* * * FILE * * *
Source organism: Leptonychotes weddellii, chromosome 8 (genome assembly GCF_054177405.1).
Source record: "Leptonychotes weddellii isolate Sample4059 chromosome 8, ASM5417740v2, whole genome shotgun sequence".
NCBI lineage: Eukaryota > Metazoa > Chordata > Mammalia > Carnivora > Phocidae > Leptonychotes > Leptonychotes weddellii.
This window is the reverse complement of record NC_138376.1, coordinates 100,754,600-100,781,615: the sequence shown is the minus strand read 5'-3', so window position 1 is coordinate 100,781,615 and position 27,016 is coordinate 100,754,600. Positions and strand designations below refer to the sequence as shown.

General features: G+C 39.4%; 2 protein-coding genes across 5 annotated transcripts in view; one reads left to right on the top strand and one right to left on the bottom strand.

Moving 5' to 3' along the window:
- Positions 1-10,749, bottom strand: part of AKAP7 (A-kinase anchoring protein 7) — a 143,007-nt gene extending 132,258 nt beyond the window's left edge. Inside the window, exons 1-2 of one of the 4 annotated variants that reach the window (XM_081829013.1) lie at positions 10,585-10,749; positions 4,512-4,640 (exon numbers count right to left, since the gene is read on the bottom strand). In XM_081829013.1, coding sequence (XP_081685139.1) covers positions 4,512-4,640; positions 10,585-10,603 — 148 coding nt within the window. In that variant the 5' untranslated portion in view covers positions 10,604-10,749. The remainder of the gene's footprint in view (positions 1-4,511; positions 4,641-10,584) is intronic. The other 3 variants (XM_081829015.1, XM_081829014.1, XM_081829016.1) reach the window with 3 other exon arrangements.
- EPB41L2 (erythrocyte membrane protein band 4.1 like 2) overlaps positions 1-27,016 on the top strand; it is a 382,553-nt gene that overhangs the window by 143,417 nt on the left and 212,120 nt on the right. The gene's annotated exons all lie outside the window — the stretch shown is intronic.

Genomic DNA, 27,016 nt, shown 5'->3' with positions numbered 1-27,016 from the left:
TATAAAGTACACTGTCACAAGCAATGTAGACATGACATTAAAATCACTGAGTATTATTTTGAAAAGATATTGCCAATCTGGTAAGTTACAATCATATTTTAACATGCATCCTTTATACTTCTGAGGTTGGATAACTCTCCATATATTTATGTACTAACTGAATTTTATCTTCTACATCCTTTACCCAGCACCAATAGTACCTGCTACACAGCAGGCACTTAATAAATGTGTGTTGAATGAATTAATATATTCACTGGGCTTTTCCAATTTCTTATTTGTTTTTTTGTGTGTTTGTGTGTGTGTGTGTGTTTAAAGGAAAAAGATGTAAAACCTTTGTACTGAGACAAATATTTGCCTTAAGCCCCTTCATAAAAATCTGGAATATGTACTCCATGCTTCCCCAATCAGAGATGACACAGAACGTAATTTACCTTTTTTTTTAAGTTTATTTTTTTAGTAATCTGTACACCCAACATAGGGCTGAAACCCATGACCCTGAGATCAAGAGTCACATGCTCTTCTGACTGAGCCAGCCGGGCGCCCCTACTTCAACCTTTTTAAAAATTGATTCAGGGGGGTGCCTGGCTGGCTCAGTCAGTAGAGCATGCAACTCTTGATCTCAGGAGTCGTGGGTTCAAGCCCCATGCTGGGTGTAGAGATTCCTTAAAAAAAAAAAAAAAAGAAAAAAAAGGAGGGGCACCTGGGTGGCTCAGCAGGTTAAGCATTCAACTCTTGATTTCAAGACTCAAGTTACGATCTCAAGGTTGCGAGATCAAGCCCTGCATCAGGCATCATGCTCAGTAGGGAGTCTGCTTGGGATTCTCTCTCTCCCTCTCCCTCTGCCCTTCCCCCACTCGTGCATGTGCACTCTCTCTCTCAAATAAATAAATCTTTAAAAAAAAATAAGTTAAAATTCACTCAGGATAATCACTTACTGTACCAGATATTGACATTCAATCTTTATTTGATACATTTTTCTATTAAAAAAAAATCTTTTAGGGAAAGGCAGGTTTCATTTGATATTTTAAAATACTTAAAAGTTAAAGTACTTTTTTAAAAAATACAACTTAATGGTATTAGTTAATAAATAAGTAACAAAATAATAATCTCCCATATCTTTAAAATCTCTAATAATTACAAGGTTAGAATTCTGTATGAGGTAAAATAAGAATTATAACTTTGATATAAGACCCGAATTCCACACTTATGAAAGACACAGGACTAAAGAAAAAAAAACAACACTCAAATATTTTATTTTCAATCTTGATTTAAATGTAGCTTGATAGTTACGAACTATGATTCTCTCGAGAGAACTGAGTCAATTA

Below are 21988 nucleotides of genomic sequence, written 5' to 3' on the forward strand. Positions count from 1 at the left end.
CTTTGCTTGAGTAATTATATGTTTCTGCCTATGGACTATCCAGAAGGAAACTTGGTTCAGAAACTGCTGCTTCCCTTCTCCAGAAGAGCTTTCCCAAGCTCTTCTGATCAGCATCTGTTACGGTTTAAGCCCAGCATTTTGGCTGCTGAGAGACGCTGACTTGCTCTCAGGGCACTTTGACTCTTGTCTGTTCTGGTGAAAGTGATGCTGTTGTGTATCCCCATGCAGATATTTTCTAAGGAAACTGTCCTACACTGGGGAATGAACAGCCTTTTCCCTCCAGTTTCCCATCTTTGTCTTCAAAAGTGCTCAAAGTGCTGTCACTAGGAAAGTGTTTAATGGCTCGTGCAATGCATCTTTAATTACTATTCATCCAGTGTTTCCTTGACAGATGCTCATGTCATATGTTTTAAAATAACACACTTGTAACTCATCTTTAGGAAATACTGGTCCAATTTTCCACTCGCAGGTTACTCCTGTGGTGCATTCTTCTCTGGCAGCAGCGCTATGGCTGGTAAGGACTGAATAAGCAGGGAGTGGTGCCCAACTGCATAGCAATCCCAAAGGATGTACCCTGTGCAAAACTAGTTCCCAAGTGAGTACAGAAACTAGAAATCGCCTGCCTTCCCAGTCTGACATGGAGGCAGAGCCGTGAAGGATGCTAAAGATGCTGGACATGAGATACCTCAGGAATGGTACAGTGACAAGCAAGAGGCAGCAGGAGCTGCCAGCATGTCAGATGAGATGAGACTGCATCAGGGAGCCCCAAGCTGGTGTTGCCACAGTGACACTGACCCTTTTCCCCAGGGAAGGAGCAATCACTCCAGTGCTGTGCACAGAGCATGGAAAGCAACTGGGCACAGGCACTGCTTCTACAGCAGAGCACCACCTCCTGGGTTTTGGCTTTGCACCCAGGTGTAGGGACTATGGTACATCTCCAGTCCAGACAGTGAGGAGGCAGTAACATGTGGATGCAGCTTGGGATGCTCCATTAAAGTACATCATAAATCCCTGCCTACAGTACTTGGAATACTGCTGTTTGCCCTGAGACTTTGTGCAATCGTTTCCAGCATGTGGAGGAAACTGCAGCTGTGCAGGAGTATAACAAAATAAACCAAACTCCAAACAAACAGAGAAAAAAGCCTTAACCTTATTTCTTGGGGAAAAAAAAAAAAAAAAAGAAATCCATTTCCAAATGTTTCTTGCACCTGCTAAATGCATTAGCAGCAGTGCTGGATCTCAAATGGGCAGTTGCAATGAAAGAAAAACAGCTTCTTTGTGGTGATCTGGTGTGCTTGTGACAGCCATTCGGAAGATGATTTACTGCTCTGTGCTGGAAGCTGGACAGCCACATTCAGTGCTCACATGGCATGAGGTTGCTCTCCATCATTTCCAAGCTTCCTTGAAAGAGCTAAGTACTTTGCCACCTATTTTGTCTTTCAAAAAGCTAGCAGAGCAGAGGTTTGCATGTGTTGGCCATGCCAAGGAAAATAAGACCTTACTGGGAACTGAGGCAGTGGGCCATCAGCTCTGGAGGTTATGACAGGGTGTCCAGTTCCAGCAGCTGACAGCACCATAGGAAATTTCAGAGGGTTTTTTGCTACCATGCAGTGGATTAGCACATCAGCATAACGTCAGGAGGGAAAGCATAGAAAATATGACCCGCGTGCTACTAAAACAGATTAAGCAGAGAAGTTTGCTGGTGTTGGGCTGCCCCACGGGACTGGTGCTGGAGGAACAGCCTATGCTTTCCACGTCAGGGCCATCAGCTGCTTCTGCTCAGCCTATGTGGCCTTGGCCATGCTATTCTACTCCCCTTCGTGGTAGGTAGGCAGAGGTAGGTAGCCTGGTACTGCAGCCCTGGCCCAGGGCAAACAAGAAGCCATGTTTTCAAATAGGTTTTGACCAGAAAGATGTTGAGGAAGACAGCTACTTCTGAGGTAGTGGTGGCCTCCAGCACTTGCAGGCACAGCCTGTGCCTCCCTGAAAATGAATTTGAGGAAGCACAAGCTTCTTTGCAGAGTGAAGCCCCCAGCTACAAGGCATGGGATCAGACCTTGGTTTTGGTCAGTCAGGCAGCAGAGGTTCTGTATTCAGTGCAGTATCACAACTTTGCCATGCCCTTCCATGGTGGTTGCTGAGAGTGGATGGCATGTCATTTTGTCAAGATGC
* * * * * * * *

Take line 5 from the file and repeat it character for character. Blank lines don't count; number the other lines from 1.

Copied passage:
General features: G+C 39.4%; 2 protein-coding genes across 5 annotated transcripts in view; one reads left to right on the top strand and one right to left on the bottom strand.